Comics Disassembled: Ten Things of Note from the Past Week in Comics, Led by Odd Decisions

It’s a bit of a light week in terms of comics news, so instead, this edition of Comics Disassembled – in which I look at ten things I liked or didn’t like from the week of comics – will…look at a fair amount of actual comics stuff? Incredible! And it all starts with the weirdest move of the week, by far.

1. Javier Pulido, No More?

I’m going to make a factual statement, and I will not accept any pushback on this subject: Javier Pulido is one of the best artists in comics, and undeniably one of its best storytellers. The guy is a beast, and each and every issue he draws is a treasure for all who read it.

I’m going to make an opinionated statement, and I will accept whatever pushback you might have, even if I might disagree with it: Valiant is an extremely weird publisher. I genuinely have no idea what they’re doing the vast majority of the time, but I do know it was smart of them to hire Javier Pulido. Their confounding nature is mitigated to a degree by decisions to hire very talented people.

Combining those two into one, it is completely insane to me that Valiant had Pulido drawing a Ninjak series, had an entirely complete (and well done) fourth issue by the artist, and then…decided to hire someone else to redraw the bulk of the issue and can the remainder of Pulido’s work. There are so many layers of absurd there. First, replacing Pulido with anyone is a one way train to worse art-ville. Second, you are now paying two people to draw one issue when you already have the issue drawn. Third, it wasn’t for deadline reasons, seemingly, it was – by all appearances – just because they were out on Pulido’s art. Out on Pulido’s art? Couldn’t be me.

By all metrics of success, Valiant failed in this endeavor. As a publisher of comic books, they failed by weakening their own comics. As a business, they failed by paying two artists for a single issue. As an entity that is known in this world, they failed in that they made one of the most bizarre decisions one could possibly make. I suppose the one way they didn’t fail is this successfully made people talk about Valiant for once, but unfortunately, it was mostly to say things like, “Wow, Valiant sure is weird as hell!” Happy trails to Pulido, though, as I genuinely hope he ends up with a project that deserves his talents next. Hire this man!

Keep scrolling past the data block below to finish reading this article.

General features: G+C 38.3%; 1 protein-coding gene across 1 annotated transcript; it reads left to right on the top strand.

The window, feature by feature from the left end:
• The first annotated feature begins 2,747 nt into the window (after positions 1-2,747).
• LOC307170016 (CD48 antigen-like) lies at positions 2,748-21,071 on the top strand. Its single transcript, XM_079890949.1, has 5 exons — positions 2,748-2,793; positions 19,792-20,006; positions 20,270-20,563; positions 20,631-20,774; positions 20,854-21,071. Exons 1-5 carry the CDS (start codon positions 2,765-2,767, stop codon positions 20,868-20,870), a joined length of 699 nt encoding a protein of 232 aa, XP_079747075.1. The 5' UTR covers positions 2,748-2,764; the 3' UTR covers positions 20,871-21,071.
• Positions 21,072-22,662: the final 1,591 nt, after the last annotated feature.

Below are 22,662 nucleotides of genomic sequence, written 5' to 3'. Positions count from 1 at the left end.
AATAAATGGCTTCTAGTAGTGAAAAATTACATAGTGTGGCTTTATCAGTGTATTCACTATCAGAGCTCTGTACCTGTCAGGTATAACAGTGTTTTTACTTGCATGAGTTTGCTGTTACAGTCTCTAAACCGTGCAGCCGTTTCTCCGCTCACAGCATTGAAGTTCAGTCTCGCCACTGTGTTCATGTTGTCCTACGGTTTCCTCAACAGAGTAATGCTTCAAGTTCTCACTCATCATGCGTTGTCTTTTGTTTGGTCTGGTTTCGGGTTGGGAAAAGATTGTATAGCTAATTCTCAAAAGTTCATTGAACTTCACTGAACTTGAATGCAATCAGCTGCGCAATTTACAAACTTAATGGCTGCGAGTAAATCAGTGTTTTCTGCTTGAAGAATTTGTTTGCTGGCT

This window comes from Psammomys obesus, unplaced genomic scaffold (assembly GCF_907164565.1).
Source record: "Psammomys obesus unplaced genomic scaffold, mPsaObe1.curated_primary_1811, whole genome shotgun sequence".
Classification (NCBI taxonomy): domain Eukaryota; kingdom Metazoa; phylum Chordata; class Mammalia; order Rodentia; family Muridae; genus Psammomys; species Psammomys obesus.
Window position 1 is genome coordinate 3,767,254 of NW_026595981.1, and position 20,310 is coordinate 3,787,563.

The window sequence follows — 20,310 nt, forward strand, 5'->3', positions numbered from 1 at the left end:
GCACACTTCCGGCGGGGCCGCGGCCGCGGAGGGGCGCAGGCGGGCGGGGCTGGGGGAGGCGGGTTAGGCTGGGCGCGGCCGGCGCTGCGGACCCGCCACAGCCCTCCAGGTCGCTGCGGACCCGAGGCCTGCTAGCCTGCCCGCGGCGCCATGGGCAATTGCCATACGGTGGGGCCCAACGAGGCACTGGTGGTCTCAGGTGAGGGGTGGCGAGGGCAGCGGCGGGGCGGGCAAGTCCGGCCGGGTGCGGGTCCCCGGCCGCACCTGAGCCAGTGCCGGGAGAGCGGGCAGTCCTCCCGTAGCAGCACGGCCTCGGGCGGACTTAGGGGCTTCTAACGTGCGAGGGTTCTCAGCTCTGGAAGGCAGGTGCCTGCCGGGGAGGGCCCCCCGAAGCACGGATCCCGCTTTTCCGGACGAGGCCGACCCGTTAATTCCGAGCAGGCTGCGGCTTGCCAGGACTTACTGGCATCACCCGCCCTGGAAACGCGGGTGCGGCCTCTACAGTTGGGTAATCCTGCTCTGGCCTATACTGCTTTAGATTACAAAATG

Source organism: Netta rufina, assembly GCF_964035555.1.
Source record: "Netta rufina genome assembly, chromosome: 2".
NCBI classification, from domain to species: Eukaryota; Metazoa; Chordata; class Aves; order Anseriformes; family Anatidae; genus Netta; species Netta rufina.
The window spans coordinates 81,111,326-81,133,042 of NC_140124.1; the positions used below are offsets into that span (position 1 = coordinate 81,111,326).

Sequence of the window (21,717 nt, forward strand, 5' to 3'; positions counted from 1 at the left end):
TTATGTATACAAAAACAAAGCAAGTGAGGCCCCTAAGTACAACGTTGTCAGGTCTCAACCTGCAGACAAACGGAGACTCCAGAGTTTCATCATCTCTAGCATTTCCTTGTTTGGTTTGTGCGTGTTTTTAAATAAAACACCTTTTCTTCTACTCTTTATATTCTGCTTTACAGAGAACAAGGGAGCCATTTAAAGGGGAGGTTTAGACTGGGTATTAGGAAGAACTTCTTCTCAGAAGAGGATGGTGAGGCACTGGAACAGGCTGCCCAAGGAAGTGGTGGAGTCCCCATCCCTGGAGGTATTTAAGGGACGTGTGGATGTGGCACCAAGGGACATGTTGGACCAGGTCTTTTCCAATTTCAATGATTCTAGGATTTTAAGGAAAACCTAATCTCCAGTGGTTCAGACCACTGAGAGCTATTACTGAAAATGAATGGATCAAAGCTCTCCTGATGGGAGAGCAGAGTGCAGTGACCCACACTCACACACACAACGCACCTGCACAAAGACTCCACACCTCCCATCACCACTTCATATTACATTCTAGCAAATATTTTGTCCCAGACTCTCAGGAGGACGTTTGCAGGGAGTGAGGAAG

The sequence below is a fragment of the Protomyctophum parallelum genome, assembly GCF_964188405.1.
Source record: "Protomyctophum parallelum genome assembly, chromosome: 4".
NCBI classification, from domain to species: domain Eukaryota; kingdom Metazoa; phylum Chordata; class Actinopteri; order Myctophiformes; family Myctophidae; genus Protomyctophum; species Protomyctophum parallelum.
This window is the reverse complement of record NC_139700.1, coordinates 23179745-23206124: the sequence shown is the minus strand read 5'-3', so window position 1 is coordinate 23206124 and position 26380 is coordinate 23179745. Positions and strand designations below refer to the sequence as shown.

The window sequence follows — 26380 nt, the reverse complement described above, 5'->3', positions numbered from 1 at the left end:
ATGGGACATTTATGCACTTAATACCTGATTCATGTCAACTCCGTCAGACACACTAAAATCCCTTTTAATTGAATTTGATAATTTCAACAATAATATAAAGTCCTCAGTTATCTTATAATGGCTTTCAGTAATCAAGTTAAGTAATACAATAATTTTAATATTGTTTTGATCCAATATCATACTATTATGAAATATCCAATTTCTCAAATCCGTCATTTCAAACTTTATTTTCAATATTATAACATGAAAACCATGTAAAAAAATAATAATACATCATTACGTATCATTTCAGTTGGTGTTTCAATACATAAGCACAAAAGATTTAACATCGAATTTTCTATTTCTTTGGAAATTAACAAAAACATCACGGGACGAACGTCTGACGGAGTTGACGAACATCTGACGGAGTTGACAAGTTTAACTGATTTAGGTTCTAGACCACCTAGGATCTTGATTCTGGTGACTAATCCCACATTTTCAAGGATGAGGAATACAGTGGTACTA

2. Image Comics, Off the (Supply) Chain

As part of the continuing supply chain issues, apparently Image revealed to retailers late last week that second prints are going bye bye for the foreseeable future. That means the first print up front will be the only print, which means – amongst other things – Saga #55 is going to get one print. That’s tough stuff. It’s also rather impossible to prevent, as this isn’t an Image specific problem or a printer problem or really an anyone problem, so much as a deeply troubling and impossible to predict systematic issue that will be fixed…at some point in the future…maybe? Basically, it says this: retailers, up your order if you believe in a book at all, and readers, if you want a comic, you better pre-order it if you actually expect to get it. (I don’t even want to get into what this means for speculators…no thank you)

And this is an important addition: not only is this not an Image specific problem, it’s likely soon to be an everyone in comics problem. If you want your print comics, single issues or trades or graphic novels, you better plan, folks. There will not be the customary multiple bites of this apple – temporary R.I.P. to second, third, and fourth prints as covert variants – so your options are basically limited to collaborative behavior or buying digitally. That’s it. So let’s all throw down our Nash Equilibrium considerations and make choices that factor ourselves and others into the process so we can still have nice things. Update your pull lists, everyone!

Good on Image, though, as transparency is key in a time like this, especially when it creates a sense of urgency amongst those in charge of deciding how many comics each shop will get.

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